I entered the freshly painted station (complete with flower garden out the front), and encountered a security checkpoint. I put my bag through the x-ray machine and walking through a metal detector before entering the station. Inside, the station was bright, spacious and clean. I approached the ticket machine, and a customer service person helped me through the overly complex procedure of buying a token from the ticket machine.
The token has an RFID (radio frequency identification) chip built in, and on entering the ticket barrier, you touch the token on a pad on top. This opens the barrier and activates the token. On exiting, you drop the token into a slot in the gate and if you have paid enough the gate opens. If you didn’t pay the correct fare, the gate remains closed and a red light comes on and the gate supervisor has to intervene.
There were large LED information boards in the concourse, displaying in Arwi (Tamil script) and also alternating between Devanagari (Hindi script) and English. I made my way up to the platform, where a 4 car blue and silver Alstom built train was waiting. Inside the train was very clean and air conditioned with interactive maps.
The rest of the passengers looked as if they were out for sightseeing as well; most taking photos of the very new trains and many families riding together in great excitement. This was partially because the incomplete line runs from one unimportant suburb to another, not passing any major landmarks, nor connecting with other rail lines. Once complete, it will be an important link to many.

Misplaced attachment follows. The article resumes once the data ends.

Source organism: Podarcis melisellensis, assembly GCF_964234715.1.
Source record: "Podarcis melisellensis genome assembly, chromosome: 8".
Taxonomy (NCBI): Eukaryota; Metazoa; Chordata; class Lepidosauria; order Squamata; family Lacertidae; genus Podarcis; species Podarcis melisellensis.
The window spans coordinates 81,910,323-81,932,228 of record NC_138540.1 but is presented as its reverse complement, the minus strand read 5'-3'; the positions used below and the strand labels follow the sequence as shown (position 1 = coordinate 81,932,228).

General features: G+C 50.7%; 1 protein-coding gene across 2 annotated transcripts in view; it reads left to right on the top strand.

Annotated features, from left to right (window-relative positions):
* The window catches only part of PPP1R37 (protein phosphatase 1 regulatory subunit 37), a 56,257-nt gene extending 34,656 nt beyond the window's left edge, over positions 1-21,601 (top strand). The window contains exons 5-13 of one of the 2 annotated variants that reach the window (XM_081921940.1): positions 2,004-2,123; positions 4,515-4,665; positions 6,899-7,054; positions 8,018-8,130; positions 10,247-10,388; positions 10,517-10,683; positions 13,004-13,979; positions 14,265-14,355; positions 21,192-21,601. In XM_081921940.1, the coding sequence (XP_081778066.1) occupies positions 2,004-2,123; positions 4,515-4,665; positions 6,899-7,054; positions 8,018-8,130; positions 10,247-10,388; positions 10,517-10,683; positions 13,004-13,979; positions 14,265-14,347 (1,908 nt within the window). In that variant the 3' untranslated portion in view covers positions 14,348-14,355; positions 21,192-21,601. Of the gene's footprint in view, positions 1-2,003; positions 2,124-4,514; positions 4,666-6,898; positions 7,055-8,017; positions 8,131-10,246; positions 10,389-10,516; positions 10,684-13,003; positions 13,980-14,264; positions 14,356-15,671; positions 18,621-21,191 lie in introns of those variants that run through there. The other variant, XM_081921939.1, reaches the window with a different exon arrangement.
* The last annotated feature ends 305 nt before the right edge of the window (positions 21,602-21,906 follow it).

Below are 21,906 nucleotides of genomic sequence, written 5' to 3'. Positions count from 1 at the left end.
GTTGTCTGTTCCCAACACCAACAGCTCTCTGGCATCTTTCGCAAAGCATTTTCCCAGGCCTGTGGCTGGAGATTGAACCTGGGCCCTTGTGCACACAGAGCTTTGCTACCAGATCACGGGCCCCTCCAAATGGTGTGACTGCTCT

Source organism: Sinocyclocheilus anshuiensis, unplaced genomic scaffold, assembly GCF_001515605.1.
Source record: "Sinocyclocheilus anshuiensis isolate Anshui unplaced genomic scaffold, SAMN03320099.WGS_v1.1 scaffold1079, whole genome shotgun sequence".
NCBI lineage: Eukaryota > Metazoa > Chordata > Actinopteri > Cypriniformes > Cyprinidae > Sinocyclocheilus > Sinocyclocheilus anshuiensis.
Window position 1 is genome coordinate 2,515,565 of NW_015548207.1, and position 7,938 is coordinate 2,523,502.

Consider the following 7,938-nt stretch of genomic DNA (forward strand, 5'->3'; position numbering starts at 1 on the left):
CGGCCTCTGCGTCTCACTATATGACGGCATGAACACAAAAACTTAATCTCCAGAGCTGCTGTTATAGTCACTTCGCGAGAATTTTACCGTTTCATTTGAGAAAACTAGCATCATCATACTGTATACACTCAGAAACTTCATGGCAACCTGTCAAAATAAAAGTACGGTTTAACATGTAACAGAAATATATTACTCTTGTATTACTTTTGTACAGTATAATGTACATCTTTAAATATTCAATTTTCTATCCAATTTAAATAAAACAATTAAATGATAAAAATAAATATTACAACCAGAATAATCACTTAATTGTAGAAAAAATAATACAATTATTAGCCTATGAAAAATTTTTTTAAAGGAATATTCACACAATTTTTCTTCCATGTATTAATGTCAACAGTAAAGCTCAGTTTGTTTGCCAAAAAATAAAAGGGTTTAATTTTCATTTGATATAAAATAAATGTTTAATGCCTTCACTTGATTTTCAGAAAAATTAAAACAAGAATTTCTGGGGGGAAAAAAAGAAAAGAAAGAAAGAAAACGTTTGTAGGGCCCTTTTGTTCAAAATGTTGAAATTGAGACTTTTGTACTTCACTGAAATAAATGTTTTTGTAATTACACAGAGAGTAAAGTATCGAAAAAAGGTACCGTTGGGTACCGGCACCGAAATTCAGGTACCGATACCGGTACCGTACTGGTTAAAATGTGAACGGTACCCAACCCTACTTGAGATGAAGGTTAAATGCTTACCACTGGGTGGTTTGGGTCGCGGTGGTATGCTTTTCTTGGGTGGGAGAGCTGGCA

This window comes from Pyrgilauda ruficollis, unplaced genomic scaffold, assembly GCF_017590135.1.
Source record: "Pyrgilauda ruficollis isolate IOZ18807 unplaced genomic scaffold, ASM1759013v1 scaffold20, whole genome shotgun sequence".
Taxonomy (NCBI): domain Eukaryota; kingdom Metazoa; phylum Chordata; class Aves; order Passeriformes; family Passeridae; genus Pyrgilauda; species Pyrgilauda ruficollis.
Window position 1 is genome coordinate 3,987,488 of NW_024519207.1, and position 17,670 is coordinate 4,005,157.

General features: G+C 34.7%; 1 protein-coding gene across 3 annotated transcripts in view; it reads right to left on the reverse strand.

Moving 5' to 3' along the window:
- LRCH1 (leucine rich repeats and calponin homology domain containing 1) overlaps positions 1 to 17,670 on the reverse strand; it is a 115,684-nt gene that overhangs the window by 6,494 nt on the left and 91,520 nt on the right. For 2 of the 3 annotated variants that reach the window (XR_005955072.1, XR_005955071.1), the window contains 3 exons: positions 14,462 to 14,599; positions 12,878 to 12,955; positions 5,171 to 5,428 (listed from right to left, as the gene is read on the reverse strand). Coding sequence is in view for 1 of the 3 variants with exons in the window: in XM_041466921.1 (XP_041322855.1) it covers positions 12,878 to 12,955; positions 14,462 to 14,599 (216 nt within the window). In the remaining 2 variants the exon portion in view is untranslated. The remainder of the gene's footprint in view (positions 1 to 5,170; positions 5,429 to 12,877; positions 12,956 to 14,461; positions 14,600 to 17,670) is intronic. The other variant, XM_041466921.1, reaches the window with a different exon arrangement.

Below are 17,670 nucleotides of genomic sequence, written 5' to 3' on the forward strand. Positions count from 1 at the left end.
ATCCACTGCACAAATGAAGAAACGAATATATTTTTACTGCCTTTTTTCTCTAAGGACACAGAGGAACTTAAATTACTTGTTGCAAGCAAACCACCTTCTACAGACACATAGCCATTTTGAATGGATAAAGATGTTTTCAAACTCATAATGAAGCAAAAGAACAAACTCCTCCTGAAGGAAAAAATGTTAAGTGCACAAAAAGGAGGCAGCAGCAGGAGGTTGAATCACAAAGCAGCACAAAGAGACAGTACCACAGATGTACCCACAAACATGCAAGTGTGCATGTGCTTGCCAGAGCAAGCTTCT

We smoothly accelerated out of the platform and through a crossover. The ride was very smooth, but oddly the lights kept flickering off then on again. Automated announcements were clear and made in Tamil, Hindi and English. The 7 opened stations looked identical, with white stone floors and corrugated iron roofs. There were some good views out across the city from the elevated track.
I let the train at the current terminus (Koyambedu) and exited the station. Outside the clean, bright station concourse, I found myself in a dirty, dark street under a freeway overpass. There was no footpath along the road, and nothing worth staying for. I immediately re-entered the station and took the train back in the other direction.
The Chennai Metro has an unusual photography policy; no cameras allowed, but passengers are welcome to take photos with mobile phones. Wanting a few shots of trains entering a station, I left the train a stop early at Ashok Nagar to take some photographs. The security guard on the platform tried to tell me something, but she could only speak Hindi, so I couldn’t work out what she was trying to say. I could tell from her demeanour that she wasn’t telling me I was doing something wrong, but trying to give me some information. In the end, she walked away, exasperated (“silly foreigners, coming to my country and not knowing the language“).
I photographed a train on the opposite platform running back to Koyambedu. Shortly after this, I understood what the frustrated security guard had been trying to tell me, as a train bound for Alandur arrived on the opposite platform! I carefully checked the displays to make sure the next train to Alandur would leave from my platform (it was), and fortunately only had 6 minutes to wait.